If machine engine is the emblem of the industrial age, computer for the advanced industrialization, it would be safer to say that genetic information revealed through decoding genome can be an emblem of the ongoing postmodern age. Leaving safety and availability issues aside, the rapid development of genetic technology, including artificial reproduction, genetic therapy, genetic engineering and cloning, opens many choices never thought before. Likewise, it also radically challenge our traditional way of handling with giving birth, enhancing health, curing disease and improving farming productivity. Many questions arise, such as, would it be moral to reproduce by way of 'unnatural' means? would it be moral to manipulate our human nature at one's will? Or, would it be moral to play God? All and all, these questions lead to the final one, i.e., where will genetic technology may lead to? the brave new world or humanity's extinction?
The aim of this paper is to investigate two leading postmodern ethical perspectives and their different moral implications toward technology in general, and genetic development in particular. I will point out that both positions represented by Engelhard t and Bauman, although being the same at criticizing Enlightenment reason and modem universalization of morality, are bifurcated at our moral attitudes toward genetic technology. The bifurcation, as I argue, becomes clearer, if we read Engelhardt through Silver's Remaking Eden, and read Bauman through Fox's Superpigs and Wondercorn. The alliance, as I understand, helps us to see that, while Engelhardt/Silver pair sees new possibility developed through genetic technology, including refashioning one's nature, thus, a brave new world, what Bauman/Fox pair sees, on the contrary, is the possible catastrophe created by manipulating the very same techniques. Which direction should we lead to?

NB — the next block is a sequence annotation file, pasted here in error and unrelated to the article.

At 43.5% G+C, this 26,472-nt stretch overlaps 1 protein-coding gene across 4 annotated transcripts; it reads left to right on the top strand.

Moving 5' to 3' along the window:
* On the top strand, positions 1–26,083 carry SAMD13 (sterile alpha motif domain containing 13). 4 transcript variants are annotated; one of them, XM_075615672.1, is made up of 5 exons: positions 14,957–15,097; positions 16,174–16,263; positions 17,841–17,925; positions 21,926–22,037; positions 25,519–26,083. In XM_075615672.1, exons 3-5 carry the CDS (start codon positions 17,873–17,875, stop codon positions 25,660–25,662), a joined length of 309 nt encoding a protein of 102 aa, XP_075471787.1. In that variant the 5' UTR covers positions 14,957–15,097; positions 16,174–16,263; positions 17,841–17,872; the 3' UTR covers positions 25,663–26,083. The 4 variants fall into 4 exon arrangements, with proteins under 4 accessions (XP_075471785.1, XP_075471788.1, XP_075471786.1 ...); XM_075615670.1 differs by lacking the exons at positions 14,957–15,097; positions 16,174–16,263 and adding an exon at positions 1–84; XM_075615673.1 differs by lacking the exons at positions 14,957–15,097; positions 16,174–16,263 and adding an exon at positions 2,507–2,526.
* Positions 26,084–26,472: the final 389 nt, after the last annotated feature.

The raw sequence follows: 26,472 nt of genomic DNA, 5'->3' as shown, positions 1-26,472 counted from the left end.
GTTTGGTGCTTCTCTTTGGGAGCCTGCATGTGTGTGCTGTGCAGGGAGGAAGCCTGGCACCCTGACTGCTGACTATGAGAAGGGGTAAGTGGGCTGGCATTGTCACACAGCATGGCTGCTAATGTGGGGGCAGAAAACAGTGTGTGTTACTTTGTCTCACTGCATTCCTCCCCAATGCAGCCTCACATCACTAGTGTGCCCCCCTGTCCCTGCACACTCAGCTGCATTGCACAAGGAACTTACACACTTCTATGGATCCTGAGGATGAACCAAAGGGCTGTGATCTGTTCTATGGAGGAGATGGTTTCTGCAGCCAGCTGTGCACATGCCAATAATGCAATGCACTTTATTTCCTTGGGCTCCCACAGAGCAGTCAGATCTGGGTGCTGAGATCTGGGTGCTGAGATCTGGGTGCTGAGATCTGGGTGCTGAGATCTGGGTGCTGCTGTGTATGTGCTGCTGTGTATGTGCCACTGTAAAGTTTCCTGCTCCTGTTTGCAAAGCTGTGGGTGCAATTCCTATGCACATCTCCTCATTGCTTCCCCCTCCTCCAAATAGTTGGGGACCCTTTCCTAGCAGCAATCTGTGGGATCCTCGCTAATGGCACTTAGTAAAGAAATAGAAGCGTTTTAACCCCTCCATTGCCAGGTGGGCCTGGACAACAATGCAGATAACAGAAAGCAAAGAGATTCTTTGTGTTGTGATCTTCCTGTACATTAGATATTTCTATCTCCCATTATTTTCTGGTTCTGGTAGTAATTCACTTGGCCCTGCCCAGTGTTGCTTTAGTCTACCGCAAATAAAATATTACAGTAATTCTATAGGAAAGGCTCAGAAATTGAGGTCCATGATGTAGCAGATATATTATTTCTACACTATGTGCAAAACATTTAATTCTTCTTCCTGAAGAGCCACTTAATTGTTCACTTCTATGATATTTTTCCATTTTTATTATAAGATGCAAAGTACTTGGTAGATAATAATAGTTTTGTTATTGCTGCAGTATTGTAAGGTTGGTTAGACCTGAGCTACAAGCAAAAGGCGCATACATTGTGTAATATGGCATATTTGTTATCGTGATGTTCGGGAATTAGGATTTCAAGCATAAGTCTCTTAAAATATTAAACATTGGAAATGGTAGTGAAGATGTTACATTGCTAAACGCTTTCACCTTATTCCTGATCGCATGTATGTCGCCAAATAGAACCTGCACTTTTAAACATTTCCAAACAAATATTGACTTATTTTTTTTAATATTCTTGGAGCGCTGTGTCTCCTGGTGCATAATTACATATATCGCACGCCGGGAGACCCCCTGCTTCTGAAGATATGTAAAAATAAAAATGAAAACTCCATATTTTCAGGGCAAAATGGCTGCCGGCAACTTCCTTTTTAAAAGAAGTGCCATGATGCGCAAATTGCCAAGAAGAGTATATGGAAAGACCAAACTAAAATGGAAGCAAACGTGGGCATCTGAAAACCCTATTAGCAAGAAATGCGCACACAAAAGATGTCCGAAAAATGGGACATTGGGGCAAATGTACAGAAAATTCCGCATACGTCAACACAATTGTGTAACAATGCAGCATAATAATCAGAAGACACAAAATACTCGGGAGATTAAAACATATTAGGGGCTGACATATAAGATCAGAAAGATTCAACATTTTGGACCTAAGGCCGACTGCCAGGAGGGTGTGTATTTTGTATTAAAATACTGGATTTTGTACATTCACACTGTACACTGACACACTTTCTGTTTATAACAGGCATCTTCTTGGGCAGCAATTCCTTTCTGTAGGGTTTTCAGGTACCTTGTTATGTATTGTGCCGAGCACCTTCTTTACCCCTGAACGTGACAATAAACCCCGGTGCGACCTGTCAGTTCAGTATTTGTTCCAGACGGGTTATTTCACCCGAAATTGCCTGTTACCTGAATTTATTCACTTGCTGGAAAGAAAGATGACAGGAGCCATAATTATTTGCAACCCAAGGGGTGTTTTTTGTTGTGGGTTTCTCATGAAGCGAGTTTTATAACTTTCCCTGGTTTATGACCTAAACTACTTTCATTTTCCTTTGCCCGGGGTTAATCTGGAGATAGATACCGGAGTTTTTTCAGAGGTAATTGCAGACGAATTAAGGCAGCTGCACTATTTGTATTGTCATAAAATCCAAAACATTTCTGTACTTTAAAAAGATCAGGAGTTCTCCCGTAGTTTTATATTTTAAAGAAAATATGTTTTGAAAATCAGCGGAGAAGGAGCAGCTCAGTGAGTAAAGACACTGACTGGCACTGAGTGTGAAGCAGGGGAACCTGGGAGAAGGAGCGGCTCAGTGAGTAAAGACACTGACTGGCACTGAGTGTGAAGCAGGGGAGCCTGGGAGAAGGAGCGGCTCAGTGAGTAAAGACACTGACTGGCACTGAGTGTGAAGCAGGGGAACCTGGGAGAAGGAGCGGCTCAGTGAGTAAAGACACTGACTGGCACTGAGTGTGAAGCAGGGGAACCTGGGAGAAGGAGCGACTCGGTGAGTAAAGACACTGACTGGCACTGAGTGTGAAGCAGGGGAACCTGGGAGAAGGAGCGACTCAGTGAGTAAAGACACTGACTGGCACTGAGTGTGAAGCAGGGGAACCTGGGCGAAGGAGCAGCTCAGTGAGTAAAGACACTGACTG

My main thesis in this paper is to argue that underlying the bifurcation is the same theoretical assumption, namely, linear and reductive thinking pattern regarding part-whole relations. Likewise, their respective postmodern ethics shares the very same starting- point, i.e., the concept of freedom based on linear and reductive reasoning. Likewise, either based on the free choices of moral person to refashion human nature (Engelhardt/Silver), or based on 'the duty to visualize the future impact of action' (Bauman), I see that both alternatives are one-sided. As I will continue to argue in this paper, there is an alternative way of understanding postmodernity defined by nonlinearity, nonreductivity and top-down causation. The moral implication of nonlinear and nonreductive thinking, I hold, is a paradigm shift from moral theory based on linear and reductive thinking. Likewise, I would also suggest that, from the standpoint of nonlinear postmodern ethics, we don't have to choose between either overaction through individual freedom uninhibited by the state authority, or simply choose to do nothing because of fearing unintentional consequences in the long run. Instead, as I would conclude in the paper, we can work out different ELSI(ethical, legal. social issues) guidelines in terms of different degrees of individual perturbations and genetic risks with respect to various time periods.